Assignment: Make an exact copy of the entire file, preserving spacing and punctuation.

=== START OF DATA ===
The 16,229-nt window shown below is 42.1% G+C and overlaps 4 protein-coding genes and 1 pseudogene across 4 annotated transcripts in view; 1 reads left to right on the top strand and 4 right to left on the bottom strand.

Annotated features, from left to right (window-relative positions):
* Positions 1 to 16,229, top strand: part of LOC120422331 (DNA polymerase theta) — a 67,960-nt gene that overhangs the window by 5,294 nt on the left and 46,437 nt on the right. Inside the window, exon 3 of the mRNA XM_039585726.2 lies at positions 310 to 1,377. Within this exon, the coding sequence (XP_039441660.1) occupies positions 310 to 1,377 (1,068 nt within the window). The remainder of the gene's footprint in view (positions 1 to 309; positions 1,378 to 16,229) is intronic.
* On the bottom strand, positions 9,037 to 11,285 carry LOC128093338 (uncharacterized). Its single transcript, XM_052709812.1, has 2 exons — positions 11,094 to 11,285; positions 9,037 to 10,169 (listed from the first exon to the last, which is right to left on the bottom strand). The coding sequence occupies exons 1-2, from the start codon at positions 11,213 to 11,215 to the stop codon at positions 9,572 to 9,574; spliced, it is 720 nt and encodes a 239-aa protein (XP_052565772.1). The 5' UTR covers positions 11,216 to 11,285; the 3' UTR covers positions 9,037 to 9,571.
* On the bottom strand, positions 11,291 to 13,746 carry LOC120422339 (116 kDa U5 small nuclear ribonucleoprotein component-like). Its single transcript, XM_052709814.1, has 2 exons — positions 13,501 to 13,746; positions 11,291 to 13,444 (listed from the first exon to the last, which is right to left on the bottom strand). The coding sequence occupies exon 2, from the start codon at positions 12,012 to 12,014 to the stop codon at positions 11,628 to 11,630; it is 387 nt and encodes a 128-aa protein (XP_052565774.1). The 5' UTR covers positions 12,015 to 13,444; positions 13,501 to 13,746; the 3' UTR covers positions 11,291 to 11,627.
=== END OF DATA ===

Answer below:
The 16,229-nt window shown below is 42.1% G+C and overlaps 4 protein-coding genes and 1 pseudogene across 4 annotated transcripts in view; 1 reads left to right on the top strand and 4 right to left on the bottom strand.

Annotated features, from left to right (window-relative positions):
* Positions 1 to 16,229, top strand: part of LOC120422331 (DNA polymerase theta) — a 67,960-nt gene that overhangs the window by 5,294 nt on the left and 46,437 nt on the right. Inside the window, exon 3 of the mRNA XM_039585726.2 lies at positions 310 to 1,377. Within this exon, the coding sequence (XP_039441660.1) occupies positions 310 to 1,377 (1,068 nt within the window). The remainder of the gene's footprint in view (positions 1 to 309; positions 1,378 to 16,229) is intronic.
* On the bottom strand, positions 9,037 to 11,285 carry LOC128093338 (uncharacterized). Its single transcript, XM_052709812.1, has 2 exons — positions 11,094 to 11,285; positions 9,037 to 10,169 (listed from the first exon to the last, which is right to left on the bottom strand). The coding sequence occupies exons 1-2, from the start codon at positions 11,213 to 11,215 to the stop codon at positions 9,572 to 9,574; spliced, it is 720 nt and encodes a 239-aa protein (XP_052565772.1). The 5' UTR covers positions 11,216 to 11,285; the 3' UTR covers positions 9,037 to 9,571.
* On the bottom strand, positions 11,291 to 13,746 carry LOC120422339 (116 kDa U5 small nuclear ribonucleoprotein component-like). Its single transcript, XM_052709814.1, has 2 exons — positions 13,501 to 13,746; positions 11,291 to 13,444 (listed from the first exon to the last, which is right to left on the bottom strand). The coding sequence occupies exon 2, from the start codon at positions 12,012 to 12,014 to the stop codon at positions 11,628 to 11,630; it is 387 nt and encodes a 128-aa protein (XP_052565774.1). The 5' UTR covers positions 12,015 to 13,444; positions 13,501 to 13,746; the 3' UTR covers positions 11,291 to 11,627.